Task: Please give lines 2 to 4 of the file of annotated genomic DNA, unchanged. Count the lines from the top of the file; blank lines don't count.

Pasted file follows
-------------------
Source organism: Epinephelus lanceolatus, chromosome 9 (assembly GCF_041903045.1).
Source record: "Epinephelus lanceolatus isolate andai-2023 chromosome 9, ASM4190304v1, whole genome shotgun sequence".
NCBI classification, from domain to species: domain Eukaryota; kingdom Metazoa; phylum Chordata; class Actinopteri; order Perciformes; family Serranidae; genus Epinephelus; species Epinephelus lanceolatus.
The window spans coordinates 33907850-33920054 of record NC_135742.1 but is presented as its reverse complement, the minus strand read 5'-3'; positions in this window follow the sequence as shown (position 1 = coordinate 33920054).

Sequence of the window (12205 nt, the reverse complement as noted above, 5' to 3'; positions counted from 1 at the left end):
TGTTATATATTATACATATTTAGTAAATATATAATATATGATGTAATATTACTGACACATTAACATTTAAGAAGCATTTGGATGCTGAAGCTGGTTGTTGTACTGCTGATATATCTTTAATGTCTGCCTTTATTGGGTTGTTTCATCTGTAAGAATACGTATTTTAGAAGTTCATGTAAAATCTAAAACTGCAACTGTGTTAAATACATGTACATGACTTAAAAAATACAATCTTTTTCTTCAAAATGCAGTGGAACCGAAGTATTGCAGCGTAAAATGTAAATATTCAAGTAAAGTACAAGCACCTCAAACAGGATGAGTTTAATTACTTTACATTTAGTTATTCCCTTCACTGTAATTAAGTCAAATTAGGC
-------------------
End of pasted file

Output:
Source record: "Epinephelus lanceolatus isolate andai-2023 chromosome 9, ASM4190304v1, whole genome shotgun sequence".
NCBI classification, from domain to species: domain Eukaryota; kingdom Metazoa; phylum Chordata; class Actinopteri; order Perciformes; family Serranidae; genus Epinephelus; species Epinephelus lanceolatus.
The window spans coordinates 33907850-33920054 of record NC_135742.1 but is presented as its reverse complement, the minus strand read 5'-3'; positions in this window follow the sequence as shown (position 1 = coordinate 33920054).